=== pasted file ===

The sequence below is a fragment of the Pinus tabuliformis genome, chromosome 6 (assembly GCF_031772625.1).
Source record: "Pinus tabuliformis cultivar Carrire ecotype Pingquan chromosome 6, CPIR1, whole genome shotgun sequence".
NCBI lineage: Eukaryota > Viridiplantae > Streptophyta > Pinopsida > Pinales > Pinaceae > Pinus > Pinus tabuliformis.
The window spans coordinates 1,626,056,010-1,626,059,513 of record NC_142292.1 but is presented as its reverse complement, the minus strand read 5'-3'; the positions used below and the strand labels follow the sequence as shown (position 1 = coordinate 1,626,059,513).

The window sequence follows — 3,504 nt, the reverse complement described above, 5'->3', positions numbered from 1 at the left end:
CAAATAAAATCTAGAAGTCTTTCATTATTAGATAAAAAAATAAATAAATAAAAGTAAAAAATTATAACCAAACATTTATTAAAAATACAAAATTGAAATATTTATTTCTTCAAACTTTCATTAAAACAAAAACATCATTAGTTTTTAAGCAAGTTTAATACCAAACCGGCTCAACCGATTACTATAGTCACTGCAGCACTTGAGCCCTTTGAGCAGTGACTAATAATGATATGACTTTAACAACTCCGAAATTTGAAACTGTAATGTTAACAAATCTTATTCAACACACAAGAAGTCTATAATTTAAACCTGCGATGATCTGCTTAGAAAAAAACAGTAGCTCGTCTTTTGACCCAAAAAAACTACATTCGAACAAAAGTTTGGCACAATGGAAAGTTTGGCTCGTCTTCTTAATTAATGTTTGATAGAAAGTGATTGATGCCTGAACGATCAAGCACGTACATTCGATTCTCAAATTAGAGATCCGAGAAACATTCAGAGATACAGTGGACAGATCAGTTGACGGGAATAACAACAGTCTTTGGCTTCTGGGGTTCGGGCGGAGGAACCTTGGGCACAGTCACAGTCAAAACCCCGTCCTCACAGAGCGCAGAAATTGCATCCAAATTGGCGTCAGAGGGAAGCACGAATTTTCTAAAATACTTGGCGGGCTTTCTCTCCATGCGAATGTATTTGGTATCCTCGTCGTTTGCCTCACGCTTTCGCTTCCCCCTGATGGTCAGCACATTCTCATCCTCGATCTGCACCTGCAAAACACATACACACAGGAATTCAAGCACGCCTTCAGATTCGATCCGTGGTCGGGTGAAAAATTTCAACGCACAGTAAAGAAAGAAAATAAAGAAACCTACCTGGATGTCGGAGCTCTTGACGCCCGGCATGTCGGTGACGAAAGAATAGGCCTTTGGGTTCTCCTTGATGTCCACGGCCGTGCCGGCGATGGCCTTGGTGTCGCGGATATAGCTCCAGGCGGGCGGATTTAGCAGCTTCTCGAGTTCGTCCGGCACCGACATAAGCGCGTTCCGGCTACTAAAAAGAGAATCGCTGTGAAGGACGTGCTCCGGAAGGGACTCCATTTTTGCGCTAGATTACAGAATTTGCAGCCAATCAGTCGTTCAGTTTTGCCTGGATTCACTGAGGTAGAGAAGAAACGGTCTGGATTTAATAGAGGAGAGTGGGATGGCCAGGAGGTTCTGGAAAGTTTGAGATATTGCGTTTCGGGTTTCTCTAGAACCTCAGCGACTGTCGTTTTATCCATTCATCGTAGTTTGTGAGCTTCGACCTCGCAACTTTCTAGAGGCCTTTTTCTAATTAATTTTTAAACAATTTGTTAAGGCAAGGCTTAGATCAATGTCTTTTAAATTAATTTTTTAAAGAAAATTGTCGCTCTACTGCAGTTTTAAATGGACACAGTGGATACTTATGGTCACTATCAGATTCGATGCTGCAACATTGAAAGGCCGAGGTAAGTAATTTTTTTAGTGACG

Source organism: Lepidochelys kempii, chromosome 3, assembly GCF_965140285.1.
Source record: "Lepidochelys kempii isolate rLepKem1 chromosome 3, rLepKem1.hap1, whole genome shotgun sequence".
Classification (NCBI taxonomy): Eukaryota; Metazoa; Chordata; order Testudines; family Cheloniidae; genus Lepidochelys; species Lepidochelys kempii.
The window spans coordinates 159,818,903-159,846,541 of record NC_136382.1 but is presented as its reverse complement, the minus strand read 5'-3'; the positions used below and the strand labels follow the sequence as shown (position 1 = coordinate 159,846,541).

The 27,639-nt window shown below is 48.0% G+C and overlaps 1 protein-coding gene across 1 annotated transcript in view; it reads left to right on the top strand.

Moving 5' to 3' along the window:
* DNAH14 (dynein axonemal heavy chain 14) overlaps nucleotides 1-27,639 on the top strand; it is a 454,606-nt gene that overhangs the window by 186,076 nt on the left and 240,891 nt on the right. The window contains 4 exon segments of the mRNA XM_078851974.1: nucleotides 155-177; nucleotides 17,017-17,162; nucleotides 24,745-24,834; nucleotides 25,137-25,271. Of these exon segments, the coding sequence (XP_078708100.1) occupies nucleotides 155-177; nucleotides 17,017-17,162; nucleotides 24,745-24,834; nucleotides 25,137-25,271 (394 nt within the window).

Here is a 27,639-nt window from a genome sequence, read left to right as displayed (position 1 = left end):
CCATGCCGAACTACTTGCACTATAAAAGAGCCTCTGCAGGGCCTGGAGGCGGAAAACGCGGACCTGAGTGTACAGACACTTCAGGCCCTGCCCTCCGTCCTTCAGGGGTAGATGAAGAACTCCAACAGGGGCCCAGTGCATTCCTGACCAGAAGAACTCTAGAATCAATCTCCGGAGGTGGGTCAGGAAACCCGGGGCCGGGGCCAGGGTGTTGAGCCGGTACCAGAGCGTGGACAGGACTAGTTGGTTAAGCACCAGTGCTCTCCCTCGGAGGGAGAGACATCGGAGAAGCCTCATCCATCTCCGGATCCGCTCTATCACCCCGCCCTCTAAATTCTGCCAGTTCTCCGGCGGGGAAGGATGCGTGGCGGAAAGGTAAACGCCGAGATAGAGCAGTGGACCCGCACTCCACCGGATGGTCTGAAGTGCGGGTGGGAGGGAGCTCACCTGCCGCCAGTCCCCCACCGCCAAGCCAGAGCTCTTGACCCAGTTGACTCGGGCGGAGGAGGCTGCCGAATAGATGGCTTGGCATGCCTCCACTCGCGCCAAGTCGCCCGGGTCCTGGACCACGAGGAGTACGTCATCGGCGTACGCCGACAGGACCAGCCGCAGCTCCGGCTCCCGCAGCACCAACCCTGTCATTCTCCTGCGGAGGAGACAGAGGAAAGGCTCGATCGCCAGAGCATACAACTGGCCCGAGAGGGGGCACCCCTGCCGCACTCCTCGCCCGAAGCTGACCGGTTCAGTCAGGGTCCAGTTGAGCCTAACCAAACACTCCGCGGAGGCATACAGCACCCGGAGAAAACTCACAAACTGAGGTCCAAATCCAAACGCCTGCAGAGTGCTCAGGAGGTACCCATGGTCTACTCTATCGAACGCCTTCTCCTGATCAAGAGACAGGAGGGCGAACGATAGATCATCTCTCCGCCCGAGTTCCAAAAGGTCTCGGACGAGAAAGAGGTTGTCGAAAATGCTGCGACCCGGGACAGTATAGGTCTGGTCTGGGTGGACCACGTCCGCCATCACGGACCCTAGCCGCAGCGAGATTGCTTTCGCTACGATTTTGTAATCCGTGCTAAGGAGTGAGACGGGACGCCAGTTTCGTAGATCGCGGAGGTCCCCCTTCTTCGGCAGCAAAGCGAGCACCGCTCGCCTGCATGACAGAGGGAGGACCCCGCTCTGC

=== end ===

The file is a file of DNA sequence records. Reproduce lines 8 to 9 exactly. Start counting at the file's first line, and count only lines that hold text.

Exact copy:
Source record: "Lepidochelys kempii isolate rLepKem1 chromosome 3, rLepKem1.hap1, whole genome shotgun sequence".
Classification (NCBI taxonomy): Eukaryota; Metazoa; Chordata; order Testudines; family Cheloniidae; genus Lepidochelys; species Lepidochelys kempii.